When all is said and done there is little we as community members whose health care needs are serviced by Sutter Coast Hospital can do to prevent the total takeover of the hospital we rely on and its ultimate evisceration.
The story line is old by now and most who care and follow it know the theme well. While it is true that the Board of Supervisors cannot, by itself, change the outcome of this situation, it is the voice of the people and if all members will put aside all personal and political mind sets in this singular and extremely important aspect of our lives for the good of all we can make the difference.
Unfortunately, such is not the case it appears.
Fast-forward to a 10-minute special meeting of the Board of Supervisors on Aug. 15 (on USTREAM, Board of Supervisors) on your computer, as they attempt to appoint a member to a steering committee studying the hospital’s future.
What you will observe more closely resembles an old-fashioned three-legged sack race featuring Team Sullivan and Hemmingsen as they try to hobble toward the finish line on three legs between them.
They nominate and second a replacement (David Finigan) for the discredited Martha McClure. Meanwhile, a third member of the board (Roger Gitlin) sits sidelined twiddling his thumbs as the Hemming and hawing between the two “in-charge” members moves slipshod toward a vote and a confirmation of Supervisor Finigan as the board’s newest offering to the so-called steering committee.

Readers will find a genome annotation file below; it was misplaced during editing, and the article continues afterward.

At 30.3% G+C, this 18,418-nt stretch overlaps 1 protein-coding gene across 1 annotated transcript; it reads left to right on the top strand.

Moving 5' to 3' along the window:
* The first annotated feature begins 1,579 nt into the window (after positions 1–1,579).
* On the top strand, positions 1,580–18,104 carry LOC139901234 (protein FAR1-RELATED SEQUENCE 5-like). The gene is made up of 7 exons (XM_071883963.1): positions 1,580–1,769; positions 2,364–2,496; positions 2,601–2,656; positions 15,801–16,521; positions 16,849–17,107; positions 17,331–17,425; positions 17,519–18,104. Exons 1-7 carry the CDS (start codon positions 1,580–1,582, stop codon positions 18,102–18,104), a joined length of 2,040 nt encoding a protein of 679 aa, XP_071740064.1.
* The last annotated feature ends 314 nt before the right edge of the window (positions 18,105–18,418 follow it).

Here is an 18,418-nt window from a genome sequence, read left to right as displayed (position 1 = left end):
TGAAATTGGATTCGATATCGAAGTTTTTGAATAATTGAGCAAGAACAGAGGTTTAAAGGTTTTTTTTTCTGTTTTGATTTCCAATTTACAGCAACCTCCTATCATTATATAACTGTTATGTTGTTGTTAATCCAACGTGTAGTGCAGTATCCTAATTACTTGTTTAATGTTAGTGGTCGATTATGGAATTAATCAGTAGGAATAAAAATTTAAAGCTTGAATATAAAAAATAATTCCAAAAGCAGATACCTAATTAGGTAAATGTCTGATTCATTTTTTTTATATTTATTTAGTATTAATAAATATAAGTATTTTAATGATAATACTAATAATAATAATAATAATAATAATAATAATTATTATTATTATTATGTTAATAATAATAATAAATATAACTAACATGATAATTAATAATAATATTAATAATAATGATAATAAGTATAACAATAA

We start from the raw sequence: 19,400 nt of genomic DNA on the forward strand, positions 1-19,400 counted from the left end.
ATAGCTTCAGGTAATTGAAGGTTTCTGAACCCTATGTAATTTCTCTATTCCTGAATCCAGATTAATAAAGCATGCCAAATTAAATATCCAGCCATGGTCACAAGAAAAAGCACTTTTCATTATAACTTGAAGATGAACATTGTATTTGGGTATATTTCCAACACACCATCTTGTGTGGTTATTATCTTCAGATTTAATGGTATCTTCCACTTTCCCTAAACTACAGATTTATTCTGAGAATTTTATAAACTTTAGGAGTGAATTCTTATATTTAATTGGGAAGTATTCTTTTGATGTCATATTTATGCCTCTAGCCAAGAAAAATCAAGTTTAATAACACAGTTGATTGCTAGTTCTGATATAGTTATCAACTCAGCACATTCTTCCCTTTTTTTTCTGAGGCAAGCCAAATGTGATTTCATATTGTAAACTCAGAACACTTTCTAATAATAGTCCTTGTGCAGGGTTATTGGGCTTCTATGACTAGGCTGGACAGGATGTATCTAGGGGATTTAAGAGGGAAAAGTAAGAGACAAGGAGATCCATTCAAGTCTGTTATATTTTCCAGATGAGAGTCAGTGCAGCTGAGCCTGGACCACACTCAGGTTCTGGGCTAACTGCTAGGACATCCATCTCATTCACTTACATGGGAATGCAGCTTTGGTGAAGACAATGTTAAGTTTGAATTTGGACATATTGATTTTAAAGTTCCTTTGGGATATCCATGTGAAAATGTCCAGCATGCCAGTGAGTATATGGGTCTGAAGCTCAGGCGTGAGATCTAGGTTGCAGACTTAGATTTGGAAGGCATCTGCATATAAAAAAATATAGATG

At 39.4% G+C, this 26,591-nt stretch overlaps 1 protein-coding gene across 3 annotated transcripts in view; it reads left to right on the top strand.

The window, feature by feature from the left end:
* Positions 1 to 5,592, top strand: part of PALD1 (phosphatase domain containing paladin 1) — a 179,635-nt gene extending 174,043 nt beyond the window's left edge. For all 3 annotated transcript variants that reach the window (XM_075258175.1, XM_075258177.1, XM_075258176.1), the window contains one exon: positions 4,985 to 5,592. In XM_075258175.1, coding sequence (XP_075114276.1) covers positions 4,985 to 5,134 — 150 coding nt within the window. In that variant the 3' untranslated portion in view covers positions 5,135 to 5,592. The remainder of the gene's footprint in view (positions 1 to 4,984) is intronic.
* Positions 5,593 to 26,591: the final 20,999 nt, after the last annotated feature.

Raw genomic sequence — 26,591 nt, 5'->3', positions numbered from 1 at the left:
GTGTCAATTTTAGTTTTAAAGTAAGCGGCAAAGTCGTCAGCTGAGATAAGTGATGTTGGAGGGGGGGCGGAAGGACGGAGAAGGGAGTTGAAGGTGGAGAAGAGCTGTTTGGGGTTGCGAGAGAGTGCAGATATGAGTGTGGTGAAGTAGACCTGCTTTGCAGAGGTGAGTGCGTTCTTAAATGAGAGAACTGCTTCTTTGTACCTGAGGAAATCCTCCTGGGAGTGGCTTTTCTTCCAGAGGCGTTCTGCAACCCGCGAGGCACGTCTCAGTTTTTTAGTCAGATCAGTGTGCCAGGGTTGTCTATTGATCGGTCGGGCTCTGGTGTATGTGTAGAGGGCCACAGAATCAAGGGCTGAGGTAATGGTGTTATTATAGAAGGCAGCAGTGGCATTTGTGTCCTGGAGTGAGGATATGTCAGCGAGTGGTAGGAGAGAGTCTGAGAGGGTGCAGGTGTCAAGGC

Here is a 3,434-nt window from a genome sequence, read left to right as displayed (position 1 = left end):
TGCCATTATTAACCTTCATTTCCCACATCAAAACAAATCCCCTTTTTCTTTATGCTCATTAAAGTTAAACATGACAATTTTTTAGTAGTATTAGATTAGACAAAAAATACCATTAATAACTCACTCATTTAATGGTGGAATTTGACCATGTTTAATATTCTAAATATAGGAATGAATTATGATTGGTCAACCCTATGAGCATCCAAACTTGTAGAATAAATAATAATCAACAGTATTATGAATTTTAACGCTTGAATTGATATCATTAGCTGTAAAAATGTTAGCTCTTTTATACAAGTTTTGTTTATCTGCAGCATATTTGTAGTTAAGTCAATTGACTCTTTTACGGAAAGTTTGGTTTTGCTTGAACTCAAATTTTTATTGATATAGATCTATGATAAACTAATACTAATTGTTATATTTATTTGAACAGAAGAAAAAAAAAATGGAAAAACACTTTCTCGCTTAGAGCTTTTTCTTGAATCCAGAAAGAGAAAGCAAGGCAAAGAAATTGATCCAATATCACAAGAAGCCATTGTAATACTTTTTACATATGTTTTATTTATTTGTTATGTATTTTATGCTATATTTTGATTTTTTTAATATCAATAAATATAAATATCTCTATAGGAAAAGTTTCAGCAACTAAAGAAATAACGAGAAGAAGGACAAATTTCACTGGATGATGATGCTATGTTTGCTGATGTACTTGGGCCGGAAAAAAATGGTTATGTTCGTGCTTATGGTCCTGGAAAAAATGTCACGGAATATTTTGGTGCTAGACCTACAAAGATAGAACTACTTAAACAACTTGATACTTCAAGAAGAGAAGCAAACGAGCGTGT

House Calls runs monthly. Today’s column is written by Barbara Woodcock, a physical therapy assistant in the Rehabilitation Department at Sutter Coast Hospital.
Living on the coast there aren’t many days that the temperature gets too hot. However, it is common for people on the coast to go “up river” to enjoy some fun in the sun.
While exercise and sun exposure can be good things, too much time in the sun can actually lead to quite a bit of trouble for youngsters. Some things you need to remember is to apply sunscreen to children prior to exposure to the sun. Even this may not be enough protection at times.